ARB remit set to expand to protect 'duped' public
The government has asked the ARB to take the first step towards protection of architectural function.
The Office of the Deputy Prime Minister has asked the regulator to conduct research into designers that mislead the public into believing they are fully qualified architects.
The resulting report is expected to recommend an increase in the jurisdiction of the ARB's Professional Conduct Committee to encompass 'architectural designers, architecture firms or architectural consultants'. Currently it only has authority over those who call themselves 'architect'.
The move is a fresh response to a meeting - held at the beginning of the year - in which the ARB warned ministers it was unable to respond to many of the complaints received since they did not concern registered architects.
If the government decides to adopt protection of function, it would mean only ARB-registered practitioners would be able to design buildings in the UK.
'The Office of the Deputy Prime Minister asked us to provide evidence and case studies of people that have duped the public into thinking they are registered architects, ' said ARB chief executive Robin Vaughan.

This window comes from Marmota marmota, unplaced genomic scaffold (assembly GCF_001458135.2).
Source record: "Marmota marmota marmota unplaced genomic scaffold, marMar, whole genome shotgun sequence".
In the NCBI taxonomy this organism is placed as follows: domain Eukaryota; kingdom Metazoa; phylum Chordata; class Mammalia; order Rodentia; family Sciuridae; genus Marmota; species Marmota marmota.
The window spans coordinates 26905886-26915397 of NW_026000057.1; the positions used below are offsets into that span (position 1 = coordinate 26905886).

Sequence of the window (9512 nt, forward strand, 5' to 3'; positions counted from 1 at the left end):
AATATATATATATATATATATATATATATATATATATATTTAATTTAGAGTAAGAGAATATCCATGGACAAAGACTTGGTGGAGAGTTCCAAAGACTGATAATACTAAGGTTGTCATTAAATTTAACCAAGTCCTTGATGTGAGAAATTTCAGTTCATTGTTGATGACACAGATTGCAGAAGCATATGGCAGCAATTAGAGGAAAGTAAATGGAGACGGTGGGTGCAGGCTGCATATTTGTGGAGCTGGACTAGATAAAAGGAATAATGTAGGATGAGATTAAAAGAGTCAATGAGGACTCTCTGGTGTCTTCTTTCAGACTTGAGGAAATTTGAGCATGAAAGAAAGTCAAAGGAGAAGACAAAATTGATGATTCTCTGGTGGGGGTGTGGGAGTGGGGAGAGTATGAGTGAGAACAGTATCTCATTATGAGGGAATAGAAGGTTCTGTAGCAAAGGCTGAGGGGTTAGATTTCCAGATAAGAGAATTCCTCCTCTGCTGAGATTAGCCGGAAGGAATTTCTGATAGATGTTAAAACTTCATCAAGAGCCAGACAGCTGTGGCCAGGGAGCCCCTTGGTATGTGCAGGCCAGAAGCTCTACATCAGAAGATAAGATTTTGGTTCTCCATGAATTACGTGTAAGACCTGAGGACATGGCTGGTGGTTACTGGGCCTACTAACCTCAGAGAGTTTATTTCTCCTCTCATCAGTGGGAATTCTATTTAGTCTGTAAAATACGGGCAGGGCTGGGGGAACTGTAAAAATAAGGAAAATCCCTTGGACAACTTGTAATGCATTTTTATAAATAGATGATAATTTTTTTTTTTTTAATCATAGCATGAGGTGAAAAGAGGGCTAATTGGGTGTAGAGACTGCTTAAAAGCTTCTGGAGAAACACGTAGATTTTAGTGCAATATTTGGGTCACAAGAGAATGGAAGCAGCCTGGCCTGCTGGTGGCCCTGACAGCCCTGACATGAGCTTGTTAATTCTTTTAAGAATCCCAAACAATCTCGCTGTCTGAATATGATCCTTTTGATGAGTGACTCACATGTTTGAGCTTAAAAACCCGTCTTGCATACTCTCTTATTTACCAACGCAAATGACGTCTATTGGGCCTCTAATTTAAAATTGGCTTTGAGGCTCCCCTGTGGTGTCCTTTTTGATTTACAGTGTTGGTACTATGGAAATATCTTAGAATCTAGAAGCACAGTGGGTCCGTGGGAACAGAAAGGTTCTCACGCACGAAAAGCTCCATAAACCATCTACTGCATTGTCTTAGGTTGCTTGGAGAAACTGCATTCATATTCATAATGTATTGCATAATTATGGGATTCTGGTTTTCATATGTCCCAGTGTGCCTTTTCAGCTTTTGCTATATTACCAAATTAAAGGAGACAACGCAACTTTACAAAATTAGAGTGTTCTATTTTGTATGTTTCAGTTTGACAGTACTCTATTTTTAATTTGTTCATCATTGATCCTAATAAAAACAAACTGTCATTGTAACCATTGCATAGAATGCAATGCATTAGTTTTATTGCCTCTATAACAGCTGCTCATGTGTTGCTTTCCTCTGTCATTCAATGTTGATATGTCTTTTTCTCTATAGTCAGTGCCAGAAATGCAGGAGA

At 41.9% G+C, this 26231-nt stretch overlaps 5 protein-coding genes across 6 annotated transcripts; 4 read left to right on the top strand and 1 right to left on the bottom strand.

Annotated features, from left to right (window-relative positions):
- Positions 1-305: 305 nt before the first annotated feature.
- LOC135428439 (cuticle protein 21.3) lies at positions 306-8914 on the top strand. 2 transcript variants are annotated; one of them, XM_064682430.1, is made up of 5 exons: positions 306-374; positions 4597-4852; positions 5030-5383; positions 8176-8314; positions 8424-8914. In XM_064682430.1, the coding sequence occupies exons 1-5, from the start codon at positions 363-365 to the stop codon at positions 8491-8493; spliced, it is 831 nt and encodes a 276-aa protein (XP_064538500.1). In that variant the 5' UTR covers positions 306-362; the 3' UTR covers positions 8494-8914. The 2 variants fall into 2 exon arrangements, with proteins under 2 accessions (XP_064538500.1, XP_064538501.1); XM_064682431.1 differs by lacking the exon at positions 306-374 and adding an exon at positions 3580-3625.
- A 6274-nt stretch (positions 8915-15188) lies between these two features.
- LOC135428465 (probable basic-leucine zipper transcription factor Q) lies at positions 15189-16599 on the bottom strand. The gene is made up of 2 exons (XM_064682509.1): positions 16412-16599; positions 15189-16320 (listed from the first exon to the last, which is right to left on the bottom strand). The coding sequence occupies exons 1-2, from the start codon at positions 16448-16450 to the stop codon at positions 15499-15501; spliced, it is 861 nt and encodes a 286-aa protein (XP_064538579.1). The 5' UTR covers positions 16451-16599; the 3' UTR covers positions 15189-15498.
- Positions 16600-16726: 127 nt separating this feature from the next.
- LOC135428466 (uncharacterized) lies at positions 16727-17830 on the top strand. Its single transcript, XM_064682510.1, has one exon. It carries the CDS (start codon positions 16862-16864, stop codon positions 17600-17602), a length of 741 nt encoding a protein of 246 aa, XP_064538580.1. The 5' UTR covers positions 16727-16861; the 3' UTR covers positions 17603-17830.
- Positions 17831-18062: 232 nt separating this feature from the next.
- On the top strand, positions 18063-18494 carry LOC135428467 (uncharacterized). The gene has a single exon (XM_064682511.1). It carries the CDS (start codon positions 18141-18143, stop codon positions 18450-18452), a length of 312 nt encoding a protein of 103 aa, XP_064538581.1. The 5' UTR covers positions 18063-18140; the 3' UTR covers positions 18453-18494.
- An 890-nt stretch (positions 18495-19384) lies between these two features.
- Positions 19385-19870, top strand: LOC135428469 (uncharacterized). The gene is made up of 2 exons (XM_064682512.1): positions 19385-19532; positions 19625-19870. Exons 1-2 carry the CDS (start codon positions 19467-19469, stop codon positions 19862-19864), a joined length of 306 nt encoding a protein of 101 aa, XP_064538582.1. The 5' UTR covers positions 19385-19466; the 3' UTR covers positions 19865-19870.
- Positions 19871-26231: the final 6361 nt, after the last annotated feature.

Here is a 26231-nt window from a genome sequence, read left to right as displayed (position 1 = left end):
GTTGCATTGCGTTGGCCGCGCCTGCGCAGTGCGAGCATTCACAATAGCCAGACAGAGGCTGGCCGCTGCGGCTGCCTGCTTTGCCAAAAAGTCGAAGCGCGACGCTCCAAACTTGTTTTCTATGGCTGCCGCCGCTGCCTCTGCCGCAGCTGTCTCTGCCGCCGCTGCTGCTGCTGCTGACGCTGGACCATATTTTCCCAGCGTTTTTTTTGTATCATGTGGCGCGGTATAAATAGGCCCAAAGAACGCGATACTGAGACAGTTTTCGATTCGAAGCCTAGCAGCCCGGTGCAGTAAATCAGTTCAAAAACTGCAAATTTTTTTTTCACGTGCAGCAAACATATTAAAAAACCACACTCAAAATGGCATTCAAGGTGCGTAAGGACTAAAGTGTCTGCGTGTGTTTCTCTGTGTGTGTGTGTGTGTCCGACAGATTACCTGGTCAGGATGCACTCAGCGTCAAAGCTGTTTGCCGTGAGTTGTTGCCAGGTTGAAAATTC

'And we asked them to amend the Architects Act to include words like fiarchitecturalfl, so we can close the loophole and look after the conduct of everyone that works in architecture, ' he added.
Board member Yasmin Shariff, a long-term supporter of function protection, said the news was 'very exciting', describing it as 'tantamount to the government accepting that protection of function is almost essential. The government now seems to understand that simply having the board set professional standards for those that call themselves architects is almost worthless, ' she said.
'The government is very interested in the protection of the consumer at the moment and therefore it has become interested in protection of function, ' Shariff added. 'This could be a real opportunity but it is up to the profession to make it happen.'
Vaughan agreed that the investigation is 'great news for architects', but warned that it will be a 'very big step from here to protection of function'.
However, another board member, Ian Salisbury, disagreed, insisting that 'nothing would happen'.
'What we need is for the ARB to be disbanded and for a new construction-wide watchdog to be formed to cover all firms that deal with the public, ' he added.
lAt an ARB meeting last week the board voted to increase subs by £5 to £70 per year - an 8 per cent increase.